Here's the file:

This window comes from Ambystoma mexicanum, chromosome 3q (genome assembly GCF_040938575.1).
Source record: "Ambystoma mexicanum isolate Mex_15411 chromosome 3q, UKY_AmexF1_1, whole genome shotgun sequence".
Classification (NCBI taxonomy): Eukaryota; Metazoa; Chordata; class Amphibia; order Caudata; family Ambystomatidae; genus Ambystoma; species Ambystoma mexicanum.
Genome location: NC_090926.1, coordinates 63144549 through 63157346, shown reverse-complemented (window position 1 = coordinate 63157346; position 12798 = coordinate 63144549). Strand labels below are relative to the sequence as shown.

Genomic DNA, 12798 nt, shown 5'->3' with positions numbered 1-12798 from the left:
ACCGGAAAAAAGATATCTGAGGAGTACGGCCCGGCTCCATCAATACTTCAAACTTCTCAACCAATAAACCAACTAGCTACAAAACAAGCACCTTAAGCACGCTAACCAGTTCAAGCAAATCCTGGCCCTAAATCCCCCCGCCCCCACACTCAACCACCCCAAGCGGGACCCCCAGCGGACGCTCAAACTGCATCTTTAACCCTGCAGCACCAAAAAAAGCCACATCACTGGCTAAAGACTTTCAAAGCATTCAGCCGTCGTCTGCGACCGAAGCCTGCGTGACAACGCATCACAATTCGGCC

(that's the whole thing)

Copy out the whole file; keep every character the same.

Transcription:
This window comes from Ambystoma mexicanum, chromosome 3q (genome assembly GCF_040938575.1).
Source record: "Ambystoma mexicanum isolate Mex_15411 chromosome 3q, UKY_AmexF1_1, whole genome shotgun sequence".
Classification (NCBI taxonomy): Eukaryota; Metazoa; Chordata; class Amphibia; order Caudata; family Ambystomatidae; genus Ambystoma; species Ambystoma mexicanum.
Genome location: NC_090926.1, coordinates 63144549 through 63157346, shown reverse-complemented (window position 1 = coordinate 63157346; position 12798 = coordinate 63144549). Strand labels below are relative to the sequence as shown.

Genomic DNA, 12798 nt, shown 5'->3' with positions numbered 1-12798 from the left:
ACCGGAAAAAAGATATCTGAGGAGTACGGCCCGGCTCCATCAATACTTCAAACTTCTCAACCAATAAACCAACTAGCTACAAAACAAGCACCTTAAGCACGCTAACCAGTTCAAGCAAATCCTGGCCCTAAATCCCCCCGCCCCCACACTCAACCACCCCAAGCGGGACCCCCAGCGGACGCTCAAACTGCATCTTTAACCCTGCAGCACCAAAAAAAGCCACATCACTGGCTAAAGACTTTCAAAGCATTCAGCCGTCGTCTGCGACCGAAGCCTGCGTGACAACGCATCACAATTCGGCC